Factors That’ll Affect Your Solar Systems Production


When looking to install a solar system many people have expectations of the possible energy production and savings based on peers’ word of mouth or online reviews. While checking reviews and speaking to people who have installed is one of the best ways to get a realistic view on how installing a system can reduce your bills, it’s important to understand that despite installing the same size, model and brand as another solar home, there are many factors that can affect a solar systems production making your savings different from another’s.

factors that affect production

Dust and Dirt Build Up

Build up of dust and dirt will limit the amount of sunlight a solar panel can receive and therefore decrease its performance. Keeping up with regular checks to assess your solar panels cleanliness can go a long way in keeping them at optimal performance. Get more information on cleaning and maintenance for your panels and system here.


In Australia we are blessed with an abundance of sunny days, although some locations receive more sunlight than others. Perth for example averages on 3,200 hours of sunshine annually where as Melbourne averages on 2,200 hours. The more sunlight hours there are in the location you live in, the more energy your system will be able to generate.


An interesting point which most people don’t realise is that solar systems don’t like too much heat and will produce around 20% less energy than their peak on a 40-degree day. For most solar panels 25 degrees is the optimal temperature for performance, so on a hot day you may find that your solar system performs better at 11am than at 1pm, even though it may be receiving the same amount of sunlight in each case.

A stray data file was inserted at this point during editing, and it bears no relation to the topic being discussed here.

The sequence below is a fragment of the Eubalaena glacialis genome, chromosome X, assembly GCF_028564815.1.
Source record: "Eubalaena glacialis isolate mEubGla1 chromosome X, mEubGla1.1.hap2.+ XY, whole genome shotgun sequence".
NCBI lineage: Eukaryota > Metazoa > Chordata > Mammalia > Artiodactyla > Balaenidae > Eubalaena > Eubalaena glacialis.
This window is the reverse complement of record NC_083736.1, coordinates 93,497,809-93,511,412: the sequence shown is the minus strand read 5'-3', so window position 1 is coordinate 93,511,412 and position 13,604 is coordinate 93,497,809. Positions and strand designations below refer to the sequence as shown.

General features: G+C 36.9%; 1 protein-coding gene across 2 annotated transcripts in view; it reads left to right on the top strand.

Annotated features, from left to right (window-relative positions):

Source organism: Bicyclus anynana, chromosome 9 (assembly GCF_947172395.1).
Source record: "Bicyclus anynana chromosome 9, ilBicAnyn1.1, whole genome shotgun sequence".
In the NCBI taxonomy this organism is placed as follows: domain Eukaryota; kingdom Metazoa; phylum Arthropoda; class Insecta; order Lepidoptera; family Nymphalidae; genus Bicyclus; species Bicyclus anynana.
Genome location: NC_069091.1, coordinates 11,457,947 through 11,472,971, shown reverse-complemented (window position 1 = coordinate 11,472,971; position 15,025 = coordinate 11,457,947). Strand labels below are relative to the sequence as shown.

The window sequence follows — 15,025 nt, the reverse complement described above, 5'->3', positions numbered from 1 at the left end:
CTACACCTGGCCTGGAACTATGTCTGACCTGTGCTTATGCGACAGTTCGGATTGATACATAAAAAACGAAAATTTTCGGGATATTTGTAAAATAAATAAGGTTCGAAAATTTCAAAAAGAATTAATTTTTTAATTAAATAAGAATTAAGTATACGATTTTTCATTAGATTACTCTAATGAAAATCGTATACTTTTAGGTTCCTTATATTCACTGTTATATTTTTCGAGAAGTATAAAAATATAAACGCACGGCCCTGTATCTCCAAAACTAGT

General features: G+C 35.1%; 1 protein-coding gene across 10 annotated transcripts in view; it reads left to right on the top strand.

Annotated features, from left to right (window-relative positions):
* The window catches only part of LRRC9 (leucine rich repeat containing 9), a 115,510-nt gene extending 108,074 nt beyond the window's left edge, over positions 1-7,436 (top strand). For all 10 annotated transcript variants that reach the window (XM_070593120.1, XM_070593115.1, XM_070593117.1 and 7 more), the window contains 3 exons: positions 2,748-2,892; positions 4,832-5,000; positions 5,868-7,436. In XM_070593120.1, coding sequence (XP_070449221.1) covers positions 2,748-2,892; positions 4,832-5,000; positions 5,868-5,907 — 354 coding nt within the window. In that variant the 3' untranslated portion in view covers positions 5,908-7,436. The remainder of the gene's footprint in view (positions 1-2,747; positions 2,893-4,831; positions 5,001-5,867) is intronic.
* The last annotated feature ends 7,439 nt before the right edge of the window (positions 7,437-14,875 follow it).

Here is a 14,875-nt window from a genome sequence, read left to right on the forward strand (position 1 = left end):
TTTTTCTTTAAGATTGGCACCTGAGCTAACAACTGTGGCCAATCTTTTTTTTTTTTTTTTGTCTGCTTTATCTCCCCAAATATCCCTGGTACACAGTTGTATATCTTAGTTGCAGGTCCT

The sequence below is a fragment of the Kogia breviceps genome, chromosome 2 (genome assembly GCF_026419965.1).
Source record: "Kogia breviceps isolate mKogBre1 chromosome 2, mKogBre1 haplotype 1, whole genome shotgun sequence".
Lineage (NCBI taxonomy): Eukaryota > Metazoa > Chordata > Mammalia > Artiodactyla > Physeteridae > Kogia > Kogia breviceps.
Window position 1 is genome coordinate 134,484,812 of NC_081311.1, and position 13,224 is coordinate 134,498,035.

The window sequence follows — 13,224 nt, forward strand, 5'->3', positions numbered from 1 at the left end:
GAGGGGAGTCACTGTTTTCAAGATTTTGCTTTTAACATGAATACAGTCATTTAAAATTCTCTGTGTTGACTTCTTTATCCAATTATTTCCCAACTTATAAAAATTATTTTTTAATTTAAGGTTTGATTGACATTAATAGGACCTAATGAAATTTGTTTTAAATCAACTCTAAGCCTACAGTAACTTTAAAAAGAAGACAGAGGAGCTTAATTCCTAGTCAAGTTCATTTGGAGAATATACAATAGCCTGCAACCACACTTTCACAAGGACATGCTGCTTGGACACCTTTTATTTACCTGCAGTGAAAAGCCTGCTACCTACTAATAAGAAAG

Solar systems will always produce more energy in summer than in winter and this is due to the sun being higher in the sky and the days being longer.
Sunset Solar Panels


Cloud cover is an obvious one but worth mentioning. If cloud passes over your system, it will have less sunlight reaching it meaning less production. Again, this might come down to your location and whether cloudy days are frequent.


When installing a solar system, it should be designed to avoid shading. Shading drastically reduces production due to the sunlight being blocked and unable to reach the solar panels. Whilst shading early in the morning or late afternoon is acceptable, you don’t want shade across your panels at midday when the panels should be in optimal performance. Installing micro-inverters can assist in boosting your solar panels performance if shading is unavoidable.

System Orientation

The pitch and orientation of your system plays a big part in how your system will generate power.

The roof pitch is the angle your solar panels will most likely be placed at unless you have a flat roof and require a mounting frame. Certain angles will maximise the amount of sunlight your panels receive and therefore optimise it’s production, however the best tilt or angle for your panels will be determined by your location and the season.

Your roof orientation will determine what way your panels will face. In Australia NORTH Facing Panels receive the most sun throughout the day. If North facing panels aren’t an option, you can choose other panel directions based on your high energy consumption times.